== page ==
Mo and I had the privilege to attend myositis member Ed Blincoe’s memorial service this afternoon.
It was a beautiful service with many family members’ touching stories and eulogies of Ed’s life and legacy. It was quite moving to hear the outpouring of love and respect that the speakers have for Ed, his wife Betty, their four children, grandchildren, and great-grandchildren.
The service’s officiant, Reverend George Dunn, had a particularly lovely meditation to share about the role of grief and memorialization. He spoke more eloquently than I can about our grief being proportionate to the love we hold – the more we love, the more we grieve. The key is to surrender the grief to love. Remember the life lived instead of the death. Know that our journey through life ends in death, and the greatest thing we can share is our love.
Serendipitously, I was thumbing through the AARP magazine at my parent’s house this morning and came across an article “The Forgotten Mourners”. Although the article specifically speaks about the loss of (grand)children, I think it’s important to note that grief is not only about death. Grief is about loss, and that is something we all, especially the myositis community, can relate to. The article gave several tips from grief experts:
- Express Difficult Feelings: The bereaved can write or talk to a friend or counselor, or find support from local organizations specializing in grief, click here for Denver-based grief resources.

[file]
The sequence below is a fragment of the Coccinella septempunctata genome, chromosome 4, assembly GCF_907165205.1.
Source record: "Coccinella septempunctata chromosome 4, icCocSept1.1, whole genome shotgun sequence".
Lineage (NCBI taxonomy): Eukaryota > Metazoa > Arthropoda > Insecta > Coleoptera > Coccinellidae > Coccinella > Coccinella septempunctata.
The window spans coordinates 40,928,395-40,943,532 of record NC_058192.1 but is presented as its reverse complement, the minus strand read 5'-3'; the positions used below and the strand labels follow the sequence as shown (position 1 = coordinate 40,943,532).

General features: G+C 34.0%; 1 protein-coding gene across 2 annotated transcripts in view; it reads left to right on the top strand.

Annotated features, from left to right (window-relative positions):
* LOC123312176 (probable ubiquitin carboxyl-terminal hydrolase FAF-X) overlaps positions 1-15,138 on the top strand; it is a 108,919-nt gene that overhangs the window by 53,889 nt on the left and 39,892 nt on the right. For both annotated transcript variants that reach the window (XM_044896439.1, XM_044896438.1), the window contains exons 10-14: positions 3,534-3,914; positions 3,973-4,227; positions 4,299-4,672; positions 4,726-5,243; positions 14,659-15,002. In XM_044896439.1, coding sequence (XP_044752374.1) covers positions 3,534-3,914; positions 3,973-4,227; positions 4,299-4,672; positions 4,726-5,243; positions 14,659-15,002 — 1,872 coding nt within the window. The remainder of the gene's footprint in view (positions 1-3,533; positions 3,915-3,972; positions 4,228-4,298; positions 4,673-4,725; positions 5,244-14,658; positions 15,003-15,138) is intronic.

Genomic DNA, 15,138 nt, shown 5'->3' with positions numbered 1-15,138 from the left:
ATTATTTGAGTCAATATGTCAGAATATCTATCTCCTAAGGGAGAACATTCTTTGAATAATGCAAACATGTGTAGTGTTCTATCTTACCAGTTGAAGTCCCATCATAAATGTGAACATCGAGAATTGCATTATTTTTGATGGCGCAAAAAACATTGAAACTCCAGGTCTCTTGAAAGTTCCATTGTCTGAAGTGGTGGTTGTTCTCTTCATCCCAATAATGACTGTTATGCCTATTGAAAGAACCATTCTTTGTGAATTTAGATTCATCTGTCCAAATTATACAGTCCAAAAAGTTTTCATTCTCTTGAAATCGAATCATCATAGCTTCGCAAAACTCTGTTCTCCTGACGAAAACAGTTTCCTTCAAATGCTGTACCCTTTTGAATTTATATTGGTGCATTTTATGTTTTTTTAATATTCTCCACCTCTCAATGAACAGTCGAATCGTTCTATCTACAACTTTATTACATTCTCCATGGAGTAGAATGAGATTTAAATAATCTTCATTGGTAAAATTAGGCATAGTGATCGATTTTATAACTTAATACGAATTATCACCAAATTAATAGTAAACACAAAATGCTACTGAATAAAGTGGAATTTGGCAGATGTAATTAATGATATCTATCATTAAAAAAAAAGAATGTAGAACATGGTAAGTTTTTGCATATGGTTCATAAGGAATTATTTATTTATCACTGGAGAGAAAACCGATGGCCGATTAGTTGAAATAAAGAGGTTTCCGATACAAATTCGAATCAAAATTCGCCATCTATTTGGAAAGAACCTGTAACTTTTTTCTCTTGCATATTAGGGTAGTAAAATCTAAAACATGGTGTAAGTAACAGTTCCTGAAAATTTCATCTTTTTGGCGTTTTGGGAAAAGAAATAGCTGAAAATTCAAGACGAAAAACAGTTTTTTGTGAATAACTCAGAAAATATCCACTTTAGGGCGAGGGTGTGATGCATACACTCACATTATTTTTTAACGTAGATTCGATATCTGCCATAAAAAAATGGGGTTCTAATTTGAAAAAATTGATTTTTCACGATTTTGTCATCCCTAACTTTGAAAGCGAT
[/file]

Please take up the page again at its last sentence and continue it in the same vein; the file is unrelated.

- Read Up: Helpful resources include the book The Grief Recovery Handbook by John W. James and Russell Friedman, click here, as well as online resources like Grief Watch, click here, or Grief Share, click here. Read about the grieving process on Helpguide.org, click here, or participate in an online forum for the grieving on ModernLoss.com, click here.
- Stay Emotionally Connected to the Deceased: Prayer, contemplation, and dreams can provide solace; the lost person’s presence is still felt “Love doesn’t die, and therefore the relationship doesn’t die” says Darcie D. Simms Director of the American Grief Academy in Seattle.
- Let Go of Pain When Possible: Some people feel guilty when their intense grief begins to ebb, fearing they are forgetting their loved one. But there’s no need to cling to sorrow. Grievers should remember that the loved one lived, not only that he/she died.
- Create a Legacy: Family members can plant a tree, start a scholarship in the loved one’s name, or launch a new family ritual.
- Expect a Bumpy Ride: Grief is unpredictable; it can revive old, forgotten pains, such as a miscarriage or the death of a parent. This is normal. The bereaved should honor these feelings as part of the process.
- Take a Breather: Grieving persons should give themselves permission to rest. They might visit a friend or a place that nourishes – a place where they don’t have to be strong for their family or others. “Find what coping mechanisms help you most”. “It takes time and patience – there are no quick fixes”.
In memory of Edward Irvine Blincoe, October 2, 1925 – December 17, 2013.
Share your memories of Edward and condolences with his family, by visiting the guestbook at http://www.HoranCares.com